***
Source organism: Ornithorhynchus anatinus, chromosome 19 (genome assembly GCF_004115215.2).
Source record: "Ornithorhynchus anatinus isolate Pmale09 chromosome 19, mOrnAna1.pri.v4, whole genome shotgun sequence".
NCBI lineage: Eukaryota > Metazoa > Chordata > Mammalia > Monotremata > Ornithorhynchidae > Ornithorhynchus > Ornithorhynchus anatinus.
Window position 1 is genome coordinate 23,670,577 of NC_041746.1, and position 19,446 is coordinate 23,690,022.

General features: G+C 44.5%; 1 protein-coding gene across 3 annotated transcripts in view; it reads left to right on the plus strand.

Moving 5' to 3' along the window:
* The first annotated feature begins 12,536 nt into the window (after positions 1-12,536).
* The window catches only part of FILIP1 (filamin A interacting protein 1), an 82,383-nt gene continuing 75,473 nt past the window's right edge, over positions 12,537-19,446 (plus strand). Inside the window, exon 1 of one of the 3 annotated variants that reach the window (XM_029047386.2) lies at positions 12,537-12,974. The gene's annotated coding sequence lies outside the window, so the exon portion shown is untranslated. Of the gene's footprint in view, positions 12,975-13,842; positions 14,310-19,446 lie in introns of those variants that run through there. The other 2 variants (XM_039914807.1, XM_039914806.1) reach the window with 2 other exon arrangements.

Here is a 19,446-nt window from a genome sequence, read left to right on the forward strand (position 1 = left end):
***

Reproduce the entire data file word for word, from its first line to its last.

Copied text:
Source organism: Ornithorhynchus anatinus, chromosome 19 (genome assembly GCF_004115215.2).
Source record: "Ornithorhynchus anatinus isolate Pmale09 chromosome 19, mOrnAna1.pri.v4, whole genome shotgun sequence".
NCBI lineage: Eukaryota > Metazoa > Chordata > Mammalia > Monotremata > Ornithorhynchidae > Ornithorhynchus > Ornithorhynchus anatinus.
Window position 1 is genome coordinate 23,670,577 of NC_041746.1, and position 19,446 is coordinate 23,690,022.

General features: G+C 44.5%; 1 protein-coding gene across 3 annotated transcripts in view; it reads left to right on the plus strand.

Moving 5' to 3' along the window:
* The first annotated feature begins 12,536 nt into the window (after positions 1-12,536).
* The window catches only part of FILIP1 (filamin A interacting protein 1), an 82,383-nt gene continuing 75,473 nt past the window's right edge, over positions 12,537-19,446 (plus strand). Inside the window, exon 1 of one of the 3 annotated variants that reach the window (XM_029047386.2) lies at positions 12,537-12,974. The gene's annotated coding sequence lies outside the window, so the exon portion shown is untranslated. Of the gene's footprint in view, positions 12,975-13,842; positions 14,310-19,446 lie in introns of those variants that run through there. The other 2 variants (XM_039914807.1, XM_039914806.1) reach the window with 2 other exon arrangements.

Here is a 19,446-nt window from a genome sequence, read left to right on the forward strand (position 1 = left end):